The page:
It’s easy to do and requires no classes or special equipment. Walking frequently can reduce the incidence of many of the stress-related conditions, including cardiovascular disease, high blood pressure and cholesterol, and type 2 diabetes. People with regular walking regimens also report reduced stress levels and a self-confidence that comes from taking an active role in their well-being. “Walking releases tension from the major muscle groups, deepens the breathing and quiets the nervous system,” Migdow says. “It also gets us out into nature, which is relaxing.
If you’re just getting started on walking for exercise, aim for two 10-minute walks a week. After two or three weeks, gradually increase the frequency and duration of your walks. Five or six 30-minute walks a week are usually recommended to reduce stress and maintain health. To lose weight, you’ll have to make those walks longer when you have time (say, 90 minutes on Sundays) and/or more intense (take a hilly route or ramp up speed). Your breath should be heavy but not labored.
Gardening is actually a low-impact workout. Weeding alone can burn 200 calories an hour, and more strenuous activities, such as hauling bags of dirt or raking, can shed up to 600 calories an hour. But gardening has the stress-busting bonus of putting you in contact with the earth, which refreshes your spirit. Start small. Even one or two herb plants grown on a sunny windowsill can increase your connection to nature.
Dancing has many physical, mental and even emotional benefits. It’s a great workout that improves grace and agility as it raises your heart rate. And researchers have found that people who ballroom dance twice a week have less risk of developing dementia, perhaps because learning new steps challenges your brain too. Dancing also fosters a sense of community and connection to other people, which lowers stress levels and boosts happiness.
Ballroom, salsa, swing or square – take your pick. You can enroll in a class at a studio or a community center. Many music and dance clubs offer free lessons before evening events. Partners are rarely required – all you need are comfortable shoes and a sense of adventure.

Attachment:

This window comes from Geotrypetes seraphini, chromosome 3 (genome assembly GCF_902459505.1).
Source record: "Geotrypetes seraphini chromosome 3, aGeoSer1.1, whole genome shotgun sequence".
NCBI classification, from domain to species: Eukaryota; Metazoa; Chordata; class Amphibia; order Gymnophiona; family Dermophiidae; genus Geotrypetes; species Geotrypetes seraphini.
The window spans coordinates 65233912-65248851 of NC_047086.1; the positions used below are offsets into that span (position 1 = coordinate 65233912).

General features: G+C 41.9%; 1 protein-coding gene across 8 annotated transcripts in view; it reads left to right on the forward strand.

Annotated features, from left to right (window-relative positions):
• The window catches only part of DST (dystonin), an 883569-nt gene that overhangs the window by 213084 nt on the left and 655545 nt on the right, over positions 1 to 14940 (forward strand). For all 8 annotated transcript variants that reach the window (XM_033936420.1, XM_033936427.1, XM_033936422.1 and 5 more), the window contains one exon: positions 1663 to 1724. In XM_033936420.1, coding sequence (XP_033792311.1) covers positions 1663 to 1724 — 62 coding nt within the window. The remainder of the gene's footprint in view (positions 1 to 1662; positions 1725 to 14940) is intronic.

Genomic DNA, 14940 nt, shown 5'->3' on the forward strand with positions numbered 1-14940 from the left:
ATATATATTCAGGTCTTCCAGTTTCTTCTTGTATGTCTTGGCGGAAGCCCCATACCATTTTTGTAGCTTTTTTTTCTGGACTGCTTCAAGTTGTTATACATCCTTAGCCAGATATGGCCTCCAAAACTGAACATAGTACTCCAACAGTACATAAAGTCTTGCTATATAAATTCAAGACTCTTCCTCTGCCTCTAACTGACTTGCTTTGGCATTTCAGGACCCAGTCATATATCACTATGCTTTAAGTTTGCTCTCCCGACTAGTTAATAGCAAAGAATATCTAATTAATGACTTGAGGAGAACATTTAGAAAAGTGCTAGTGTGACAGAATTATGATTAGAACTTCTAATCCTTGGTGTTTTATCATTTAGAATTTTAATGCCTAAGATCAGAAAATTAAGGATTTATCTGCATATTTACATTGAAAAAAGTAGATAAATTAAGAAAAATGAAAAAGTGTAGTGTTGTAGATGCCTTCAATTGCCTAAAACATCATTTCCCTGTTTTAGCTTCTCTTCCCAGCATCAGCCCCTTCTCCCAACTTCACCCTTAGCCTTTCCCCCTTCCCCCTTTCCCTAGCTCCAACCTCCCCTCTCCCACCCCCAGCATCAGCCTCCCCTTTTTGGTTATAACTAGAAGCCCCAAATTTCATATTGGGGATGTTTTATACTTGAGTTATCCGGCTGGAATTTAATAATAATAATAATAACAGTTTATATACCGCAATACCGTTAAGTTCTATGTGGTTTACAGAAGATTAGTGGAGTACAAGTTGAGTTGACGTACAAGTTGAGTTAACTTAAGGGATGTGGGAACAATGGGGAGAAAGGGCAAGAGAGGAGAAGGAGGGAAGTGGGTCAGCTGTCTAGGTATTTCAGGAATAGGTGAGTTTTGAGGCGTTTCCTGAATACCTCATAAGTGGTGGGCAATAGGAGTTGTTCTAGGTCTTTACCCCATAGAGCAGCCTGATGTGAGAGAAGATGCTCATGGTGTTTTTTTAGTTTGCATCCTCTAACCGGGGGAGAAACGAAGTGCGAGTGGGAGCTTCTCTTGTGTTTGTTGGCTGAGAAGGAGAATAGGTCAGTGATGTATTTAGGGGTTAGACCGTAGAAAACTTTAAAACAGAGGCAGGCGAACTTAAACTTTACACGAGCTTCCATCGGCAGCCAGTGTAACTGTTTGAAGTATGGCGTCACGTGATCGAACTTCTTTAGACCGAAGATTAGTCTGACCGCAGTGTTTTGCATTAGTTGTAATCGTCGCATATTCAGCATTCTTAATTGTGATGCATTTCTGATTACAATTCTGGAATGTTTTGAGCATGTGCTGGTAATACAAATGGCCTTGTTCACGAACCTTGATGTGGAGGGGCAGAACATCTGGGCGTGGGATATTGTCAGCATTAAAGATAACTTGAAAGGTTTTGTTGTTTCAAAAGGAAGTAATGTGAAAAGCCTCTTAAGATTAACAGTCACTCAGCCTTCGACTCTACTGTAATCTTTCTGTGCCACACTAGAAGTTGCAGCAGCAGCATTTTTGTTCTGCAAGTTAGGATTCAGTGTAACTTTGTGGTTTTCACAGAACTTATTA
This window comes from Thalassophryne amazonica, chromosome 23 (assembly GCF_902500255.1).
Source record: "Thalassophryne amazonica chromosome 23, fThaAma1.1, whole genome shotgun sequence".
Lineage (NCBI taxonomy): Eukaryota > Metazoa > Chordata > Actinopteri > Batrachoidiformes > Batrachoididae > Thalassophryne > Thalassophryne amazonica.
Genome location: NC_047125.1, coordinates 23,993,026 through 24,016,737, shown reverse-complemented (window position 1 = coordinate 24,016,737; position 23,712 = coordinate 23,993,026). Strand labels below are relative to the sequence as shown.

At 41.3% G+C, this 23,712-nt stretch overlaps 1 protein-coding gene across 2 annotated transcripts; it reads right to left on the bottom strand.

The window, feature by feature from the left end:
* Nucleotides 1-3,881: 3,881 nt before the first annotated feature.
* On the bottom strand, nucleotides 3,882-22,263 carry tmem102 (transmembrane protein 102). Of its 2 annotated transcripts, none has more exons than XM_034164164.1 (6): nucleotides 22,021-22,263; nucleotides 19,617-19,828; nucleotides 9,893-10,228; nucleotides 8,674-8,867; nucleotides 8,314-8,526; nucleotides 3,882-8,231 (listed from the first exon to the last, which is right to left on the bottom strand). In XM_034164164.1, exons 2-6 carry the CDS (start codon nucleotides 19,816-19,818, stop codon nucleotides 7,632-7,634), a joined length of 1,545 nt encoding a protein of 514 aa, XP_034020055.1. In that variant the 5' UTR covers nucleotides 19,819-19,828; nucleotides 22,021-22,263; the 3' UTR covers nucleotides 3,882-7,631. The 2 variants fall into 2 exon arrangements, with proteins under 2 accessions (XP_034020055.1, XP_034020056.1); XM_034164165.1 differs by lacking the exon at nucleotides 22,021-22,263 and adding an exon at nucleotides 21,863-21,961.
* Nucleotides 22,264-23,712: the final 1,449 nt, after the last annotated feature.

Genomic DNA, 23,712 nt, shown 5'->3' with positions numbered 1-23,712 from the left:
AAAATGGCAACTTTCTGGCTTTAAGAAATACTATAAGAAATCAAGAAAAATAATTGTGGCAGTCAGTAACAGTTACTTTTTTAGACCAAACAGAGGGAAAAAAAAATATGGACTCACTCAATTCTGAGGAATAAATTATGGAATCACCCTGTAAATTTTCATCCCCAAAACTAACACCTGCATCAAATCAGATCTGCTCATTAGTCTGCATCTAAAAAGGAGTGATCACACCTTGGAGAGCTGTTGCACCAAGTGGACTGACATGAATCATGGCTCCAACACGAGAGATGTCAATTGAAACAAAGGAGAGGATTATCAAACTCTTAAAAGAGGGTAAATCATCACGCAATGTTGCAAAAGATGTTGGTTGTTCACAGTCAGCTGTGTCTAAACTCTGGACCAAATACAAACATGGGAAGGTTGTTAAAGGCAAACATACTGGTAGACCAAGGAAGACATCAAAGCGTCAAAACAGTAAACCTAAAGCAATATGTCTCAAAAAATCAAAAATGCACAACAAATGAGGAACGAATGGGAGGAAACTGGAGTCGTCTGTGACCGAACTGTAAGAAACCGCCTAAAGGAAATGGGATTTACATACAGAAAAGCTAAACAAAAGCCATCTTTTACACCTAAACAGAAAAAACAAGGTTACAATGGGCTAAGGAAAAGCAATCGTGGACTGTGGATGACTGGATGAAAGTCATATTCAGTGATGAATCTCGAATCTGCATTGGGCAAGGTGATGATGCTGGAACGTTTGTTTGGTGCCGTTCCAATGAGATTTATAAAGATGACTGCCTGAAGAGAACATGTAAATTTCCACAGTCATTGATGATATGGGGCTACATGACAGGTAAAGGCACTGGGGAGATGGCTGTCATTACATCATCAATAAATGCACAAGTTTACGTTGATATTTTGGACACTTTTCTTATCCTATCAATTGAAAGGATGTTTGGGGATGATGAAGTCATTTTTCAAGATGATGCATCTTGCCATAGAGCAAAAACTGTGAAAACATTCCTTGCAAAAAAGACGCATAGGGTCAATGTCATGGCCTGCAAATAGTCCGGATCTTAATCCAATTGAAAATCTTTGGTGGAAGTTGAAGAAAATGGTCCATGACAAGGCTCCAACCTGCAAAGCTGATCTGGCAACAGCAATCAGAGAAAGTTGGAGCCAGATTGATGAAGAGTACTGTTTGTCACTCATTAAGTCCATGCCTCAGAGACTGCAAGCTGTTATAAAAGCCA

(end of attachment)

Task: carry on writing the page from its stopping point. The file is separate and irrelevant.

7. Circuit Training
Circuit training alternates weight-training moves with cardio, with short rests in between. The result is a high-intensity workout that offers the same benefits of longer exercise sessions in less time (30 minutes or less). It’s short, sweet and pumps up your body’s endorphin level, which improves your mood. Better yet, you don’t have to stress about finding lots of time to fit a workout in
Pilates is a series of exercises that emphasizes body awareness, core strength and proper alignment. “With its equal focus on strengthening and lengthening muscles, Pilates creates a physical harmony that simply doesn’t allow stress to take hold as easily,” says Ellen Barrett, fitness expert. Like yoga, the mental concentration required for Pilates “zaps you into the moment, leaving little mental space for worrying,” Barrett says. Finally, Pilates is known for reducing back and neck pain, another side effect of stress.
A great cardio workout, tennis can prevent many stress-related conditions, such as high blood pressure and heart disease. And because you can’t play tennis alone, the sport keeps you connected to others –a key component of stress reduction. “Working out on the tennis court triggers your brain to release endorphins into your body. Those are the biochemicals that produce euphoric feelings of peace and satisfaction,” says John Sklare.
If you’re new to the sport, take lessons to learn the basics and proper form. Many city parks offer cheap lessons and local leagues. If you play regularly (or want to), consider joining a private tennis club. Many are more affordable than a country club and you’ll gain access to a tennis community.
And don’t forget to check with your doctor before beginning any fitness program…. Or come to one of our classes at Barb’s Fit U! We have so much fun and surely relieve stress!